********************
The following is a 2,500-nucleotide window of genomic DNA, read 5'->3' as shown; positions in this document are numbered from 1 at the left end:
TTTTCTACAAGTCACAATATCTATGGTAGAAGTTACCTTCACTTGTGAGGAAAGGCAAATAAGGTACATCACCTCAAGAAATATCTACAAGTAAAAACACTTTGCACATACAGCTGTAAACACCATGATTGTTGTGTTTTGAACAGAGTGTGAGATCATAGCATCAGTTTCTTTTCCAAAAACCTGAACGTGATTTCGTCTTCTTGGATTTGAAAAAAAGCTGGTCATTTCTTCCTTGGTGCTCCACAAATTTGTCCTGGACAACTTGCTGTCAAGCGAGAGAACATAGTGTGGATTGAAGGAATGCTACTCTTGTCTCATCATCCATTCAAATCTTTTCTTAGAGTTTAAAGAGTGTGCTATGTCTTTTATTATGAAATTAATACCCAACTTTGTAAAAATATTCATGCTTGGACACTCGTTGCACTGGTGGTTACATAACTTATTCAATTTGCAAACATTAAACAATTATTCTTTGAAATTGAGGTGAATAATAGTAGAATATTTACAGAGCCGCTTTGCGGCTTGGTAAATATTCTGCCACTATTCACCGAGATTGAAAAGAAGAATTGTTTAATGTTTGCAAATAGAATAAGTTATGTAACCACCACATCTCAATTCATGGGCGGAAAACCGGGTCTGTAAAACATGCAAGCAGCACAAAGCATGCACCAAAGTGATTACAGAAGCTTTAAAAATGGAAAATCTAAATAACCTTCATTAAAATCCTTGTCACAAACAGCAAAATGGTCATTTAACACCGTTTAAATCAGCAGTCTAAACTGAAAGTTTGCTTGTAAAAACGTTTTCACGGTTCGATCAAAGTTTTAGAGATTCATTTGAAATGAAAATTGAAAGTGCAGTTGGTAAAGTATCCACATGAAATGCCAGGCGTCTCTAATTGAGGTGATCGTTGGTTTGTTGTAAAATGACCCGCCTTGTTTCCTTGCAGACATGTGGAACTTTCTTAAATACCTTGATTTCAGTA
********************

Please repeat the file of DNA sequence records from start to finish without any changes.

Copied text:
The following is a 2,500-nucleotide window of genomic DNA, read 5'->3' as shown; positions in this document are numbered from 1 at the left end:
TTTTCTACAAGTCACAATATCTATGGTAGAAGTTACCTTCACTTGTGAGGAAAGGCAAATAAGGTACATCACCTCAAGAAATATCTACAAGTAAAAACACTTTGCACATACAGCTGTAAACACCATGATTGTTGTGTTTTGAACAGAGTGTGAGATCATAGCATCAGTTTCTTTTCCAAAAACCTGAACGTGATTTCGTCTTCTTGGATTTGAAAAAAAGCTGGTCATTTCTTCCTTGGTGCTCCACAAATTTGTCCTGGACAACTTGCTGTCAAGCGAGAGAACATAGTGTGGATTGAAGGAATGCTACTCTTGTCTCATCATCCATTCAAATCTTTTCTTAGAGTTTAAAGAGTGTGCTATGTCTTTTATTATGAAATTAATACCCAACTTTGTAAAAATATTCATGCTTGGACACTCGTTGCACTGGTGGTTACATAACTTATTCAATTTGCAAACATTAAACAATTATTCTTTGAAATTGAGGTGAATAATAGTAGAATATTTACAGAGCCGCTTTGCGGCTTGGTAAATATTCTGCCACTATTCACCGAGATTGAAAAGAAGAATTGTTTAATGTTTGCAAATAGAATAAGTTATGTAACCACCACATCTCAATTCATGGGCGGAAAACCGGGTCTGTAAAACATGCAAGCAGCACAAAGCATGCACCAAAGTGATTACAGAAGCTTTAAAAATGGAAAATCTAAATAACCTTCATTAAAATCCTTGTCACAAACAGCAAAATGGTCATTTAACACCGTTTAAATCAGCAGTCTAAACTGAAAGTTTGCTTGTAAAAACGTTTTCACGGTTCGATCAAAGTTTTAGAGATTCATTTGAAATGAAAATTGAAAGTGCAGTTGGTAAAGTATCCACATGAAATGCCAGGCGTCTCTAATTGAGGTGATCGTTGGTTTGTTGTAAAATGACCCGCCTTGTTTCCTTGCAGACATGTGGAACTTTCTTAAATACCTTGATTTCAGTA